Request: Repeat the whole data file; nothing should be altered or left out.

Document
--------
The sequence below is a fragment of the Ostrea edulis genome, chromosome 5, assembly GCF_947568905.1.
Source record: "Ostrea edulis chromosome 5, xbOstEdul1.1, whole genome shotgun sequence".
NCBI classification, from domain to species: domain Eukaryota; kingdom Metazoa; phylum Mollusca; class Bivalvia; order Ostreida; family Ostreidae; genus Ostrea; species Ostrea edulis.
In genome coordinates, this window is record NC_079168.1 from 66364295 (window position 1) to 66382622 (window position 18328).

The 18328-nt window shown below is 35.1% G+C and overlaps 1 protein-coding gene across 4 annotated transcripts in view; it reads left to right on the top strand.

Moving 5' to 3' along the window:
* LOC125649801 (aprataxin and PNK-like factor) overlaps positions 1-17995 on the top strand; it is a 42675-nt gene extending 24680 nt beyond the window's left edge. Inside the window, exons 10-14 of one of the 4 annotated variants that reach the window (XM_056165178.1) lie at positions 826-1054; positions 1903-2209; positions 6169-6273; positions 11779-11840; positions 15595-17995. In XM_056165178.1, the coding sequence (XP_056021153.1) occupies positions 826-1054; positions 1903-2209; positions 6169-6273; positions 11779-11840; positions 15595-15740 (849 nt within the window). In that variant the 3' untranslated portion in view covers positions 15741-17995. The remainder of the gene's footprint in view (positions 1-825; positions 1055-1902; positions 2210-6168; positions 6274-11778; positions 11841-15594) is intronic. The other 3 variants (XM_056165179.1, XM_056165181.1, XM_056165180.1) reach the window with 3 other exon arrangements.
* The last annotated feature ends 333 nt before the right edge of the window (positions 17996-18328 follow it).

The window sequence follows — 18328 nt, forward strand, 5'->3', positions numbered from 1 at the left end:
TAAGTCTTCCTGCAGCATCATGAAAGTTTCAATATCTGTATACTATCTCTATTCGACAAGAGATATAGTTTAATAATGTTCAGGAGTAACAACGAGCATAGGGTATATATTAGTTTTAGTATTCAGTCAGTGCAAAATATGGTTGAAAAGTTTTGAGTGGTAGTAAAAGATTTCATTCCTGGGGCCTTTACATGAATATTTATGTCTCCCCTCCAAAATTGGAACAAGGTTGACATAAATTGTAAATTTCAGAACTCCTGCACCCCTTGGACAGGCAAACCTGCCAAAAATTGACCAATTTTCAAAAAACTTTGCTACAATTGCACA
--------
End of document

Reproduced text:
The sequence below is a fragment of the Ostrea edulis genome, chromosome 5, assembly GCF_947568905.1.
Source record: "Ostrea edulis chromosome 5, xbOstEdul1.1, whole genome shotgun sequence".
NCBI classification, from domain to species: domain Eukaryota; kingdom Metazoa; phylum Mollusca; class Bivalvia; order Ostreida; family Ostreidae; genus Ostrea; species Ostrea edulis.
In genome coordinates, this window is record NC_079168.1 from 66364295 (window position 1) to 66382622 (window position 18328).

The 18328-nt window shown below is 35.1% G+C and overlaps 1 protein-coding gene across 4 annotated transcripts in view; it reads left to right on the top strand.

Moving 5' to 3' along the window:
* LOC125649801 (aprataxin and PNK-like factor) overlaps positions 1-17995 on the top strand; it is a 42675-nt gene extending 24680 nt beyond the window's left edge. Inside the window, exons 10-14 of one of the 4 annotated variants that reach the window (XM_056165178.1) lie at positions 826-1054; positions 1903-2209; positions 6169-6273; positions 11779-11840; positions 15595-17995. In XM_056165178.1, the coding sequence (XP_056021153.1) occupies positions 826-1054; positions 1903-2209; positions 6169-6273; positions 11779-11840; positions 15595-15740 (849 nt within the window). In that variant the 3' untranslated portion in view covers positions 15741-17995. The remainder of the gene's footprint in view (positions 1-825; positions 1055-1902; positions 2210-6168; positions 6274-11778; positions 11841-15594) is intronic. The other 3 variants (XM_056165179.1, XM_056165181.1, XM_056165180.1) reach the window with 3 other exon arrangements.
* The last annotated feature ends 333 nt before the right edge of the window (positions 17996-18328 follow it).

The window sequence follows — 18328 nt, forward strand, 5'->3', positions numbered from 1 at the left end:
TAAGTCTTCCTGCAGCATCATGAAAGTTTCAATATCTGTATACTATCTCTATTCGACAAGAGATATAGTTTAATAATGTTCAGGAGTAACAACGAGCATAGGGTATATATTAGTTTTAGTATTCAGTCAGTGCAAAATATGGTTGAAAAGTTTTGAGTGGTAGTAAAAGATTTCATTCCTGGGGCCTTTACATGAATATTTATGTCTCCCCTCCAAAATTGGAACAAGGTTGACATAAATTGTAAATTTCAGAACTCCTGCACCCCTTGGACAGGCAAACCTGCCAAAAATTGACCAATTTTCAAAAAACTTTGCTACAATTGCACA